Viva a Chile!

The month of September is a really special time to be in Chile. September 11 marks the anniversary of the military coup led by Pinochet that led to years of extreme violence and oppression. This was in 1973 and Pinochet was president until 1990 and continued to be commander in chief of the military until 1998. To this day, his constitution remains in place. During the dictatorship, thousands of people were murdered, exiled, tortured, or kidnapped. This day remains extremely painful for many who experienced this first-hand and lived through the dictatorship. I felt extremely lucky to be here learning about a history that the United States doesn’t acknowledge, despite having been extremely involved. Along with the anniversary of the military coup, on September 18, Chile celebrates its independence from Spain. This is done through an entire week of celebrations. One big part of this celebration is the fondas which are basically extremely large public parties. They are often held in public parks or areas. They include lots of games and food as well as dancing and, in some, rodeos. Think common ground fair, but a lot more meat. We got to learn how to dance the cueca, which is the national dance and a large part of the fondas. Also, the style of fonda varies greatly. Some are a lot more lowkey and more like a fair, while some have big concerts at night and are more similar to a festival.

Here is the most popular food at fondas, anticucho, which is literally massive sticks of meat grilled with onion and a piece of bread stuck on the end.
Here is the food that I would most want the spa to add to their menu. It’s called chorrillana? This is basically a bunch of french fries with caramelized onions and chunks of meat topped with a couple of over-easy eggs. Seriously so good.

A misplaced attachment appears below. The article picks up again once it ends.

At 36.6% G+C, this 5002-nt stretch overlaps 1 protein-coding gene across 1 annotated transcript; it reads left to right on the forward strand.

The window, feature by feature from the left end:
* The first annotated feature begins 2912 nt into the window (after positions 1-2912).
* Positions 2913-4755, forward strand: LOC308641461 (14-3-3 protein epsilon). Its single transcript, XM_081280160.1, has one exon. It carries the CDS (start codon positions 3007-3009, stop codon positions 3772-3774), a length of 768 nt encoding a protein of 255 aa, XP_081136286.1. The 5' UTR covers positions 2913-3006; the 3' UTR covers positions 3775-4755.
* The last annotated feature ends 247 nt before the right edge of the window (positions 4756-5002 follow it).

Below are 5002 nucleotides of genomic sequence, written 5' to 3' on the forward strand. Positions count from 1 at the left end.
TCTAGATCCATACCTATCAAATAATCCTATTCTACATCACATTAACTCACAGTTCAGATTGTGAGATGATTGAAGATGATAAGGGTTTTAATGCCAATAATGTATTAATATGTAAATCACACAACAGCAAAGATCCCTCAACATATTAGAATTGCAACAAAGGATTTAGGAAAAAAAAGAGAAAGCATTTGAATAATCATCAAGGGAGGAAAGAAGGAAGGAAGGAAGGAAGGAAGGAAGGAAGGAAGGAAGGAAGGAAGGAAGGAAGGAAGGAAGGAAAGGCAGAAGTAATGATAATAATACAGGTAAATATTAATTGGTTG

Drinks are also a big part of fondas. This is picture of the most popular drink, terremoto. Translated to English, this means earthquake. This is made with a cheap wine called pepino, pisco, grenadine, and pineapple ice cream. It’s a very sweet and strong drink. While our program director insisted we had one to properly experience a fonda she also emphasized that one was more than enough. *The drinking age in Chile is 18.*

This is maybe the strangest drink/dessert I’ve had. It is called mote con huesillo, which basically means mote with dried bone. It is made from the grain mote and ? with a dried peach. It was kind of sweet, but not overwhelmingly so. I won’t say I was the biggest fan of it. I think it mainly confused me, do I drink it? Do I eat it? Who knows.

When learning about the history of Chile it was easy to feel frustrated and emotionally drained. I heard many stories about unspeakable horrors from survivors of the dictatorship. I witnessed the places where hundreds were killed and tortured. I joined with thousands at the national stadium to mourn and remember this dark part of Chile’s history. It’s important to me to talk about this because this isn’t just Chile’s history. The United States fully backed Pinochet’s military coup and helped to implement the oppressive neoliberal economy that still remains today. The United States is intertwined into not only Chile’s but many other Latin American countries’ history. Yet, as a student raised in the United States, it took me traveling thousands of miles away and seeing firsthand the pain and violence to understand this relationship. 

The national holiday was also a great reminder that after learning about terrible atrocities for weeks, the Chilean people are not beaten down. They are alive and well, and sure know how to party.